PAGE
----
Quantcast

Does your child have ADHD?

Symptoms of Attention Deficit-Hyperactivity Disorder

Jayne Matthews Hopson | 5/16/2014, 10:23 a.m.
Education Matters began a series of articles on special education with a list of some signs and symptoms of learning ...

The CDC makes the following recommendations for the diagnosis and evaluation of ADHD:

•The primary care clinician should provide initiate an evaluation for ADHD for any child 4 through 18 years of age who shows presents with academic or behavioral problems and symptoms of inattention, hyperactivity, or impulsivity.

•The primary care clinician should include reports from parents or guardians, teachers, and/or other school and mental health clinicians involved in the child’s care. The primary care clinician should also rule out any other possible cause.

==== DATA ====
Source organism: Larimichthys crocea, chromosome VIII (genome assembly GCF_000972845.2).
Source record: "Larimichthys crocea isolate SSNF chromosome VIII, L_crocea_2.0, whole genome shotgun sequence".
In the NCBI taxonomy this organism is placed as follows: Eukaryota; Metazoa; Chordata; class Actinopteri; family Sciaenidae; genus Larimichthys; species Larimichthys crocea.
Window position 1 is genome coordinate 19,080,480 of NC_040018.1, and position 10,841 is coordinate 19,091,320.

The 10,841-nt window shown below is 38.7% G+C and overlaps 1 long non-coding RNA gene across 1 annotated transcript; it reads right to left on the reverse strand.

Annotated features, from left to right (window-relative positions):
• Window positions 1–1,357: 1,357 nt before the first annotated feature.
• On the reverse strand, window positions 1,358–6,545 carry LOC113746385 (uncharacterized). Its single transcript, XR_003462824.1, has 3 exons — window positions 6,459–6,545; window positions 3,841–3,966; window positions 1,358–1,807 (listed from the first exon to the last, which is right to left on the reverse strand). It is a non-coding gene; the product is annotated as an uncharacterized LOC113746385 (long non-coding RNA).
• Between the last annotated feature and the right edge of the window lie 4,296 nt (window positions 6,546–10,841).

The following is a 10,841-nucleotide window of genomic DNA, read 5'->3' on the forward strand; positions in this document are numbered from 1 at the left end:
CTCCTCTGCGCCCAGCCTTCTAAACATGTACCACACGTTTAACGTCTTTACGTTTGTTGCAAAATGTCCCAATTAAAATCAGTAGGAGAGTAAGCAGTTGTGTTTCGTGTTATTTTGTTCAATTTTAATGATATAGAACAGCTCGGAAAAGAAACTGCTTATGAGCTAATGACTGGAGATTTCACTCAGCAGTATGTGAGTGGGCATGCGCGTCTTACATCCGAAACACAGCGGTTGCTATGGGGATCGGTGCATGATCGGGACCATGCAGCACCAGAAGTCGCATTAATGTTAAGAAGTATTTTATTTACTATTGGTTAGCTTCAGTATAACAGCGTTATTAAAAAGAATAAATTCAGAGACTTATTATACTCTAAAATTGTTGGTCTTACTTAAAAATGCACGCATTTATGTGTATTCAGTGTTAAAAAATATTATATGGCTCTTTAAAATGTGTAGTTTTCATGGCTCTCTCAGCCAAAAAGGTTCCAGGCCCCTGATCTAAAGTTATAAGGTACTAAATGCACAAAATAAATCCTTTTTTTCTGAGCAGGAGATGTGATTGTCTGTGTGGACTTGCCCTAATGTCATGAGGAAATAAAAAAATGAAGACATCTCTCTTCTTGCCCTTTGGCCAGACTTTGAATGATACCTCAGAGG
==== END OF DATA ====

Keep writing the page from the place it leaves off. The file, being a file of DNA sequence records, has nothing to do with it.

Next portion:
• When evaluating a child for ADHD, the primary care clinician should assess whether other conditions are present that might coexist with ADHD, including emotional or behavioral (for example anxiety, depressive, oppositional defiant, and conduct disorders), developmental (including learning and language disorders or other neurodevelopmental disorders), and physical (for example tics, sleep apnea) conditions.

•The primary care clinician should recognize ADHD as a chronic condition and, therefore, consider children and adolescents with ADHD as children and youth with special health care needs. Care for such children and youth, should follow the principles of the chronic care model and the medical home.

Next week: ADHD treatment.

Jayne Matthews Hopson writes about education matters because “only the educated are free.”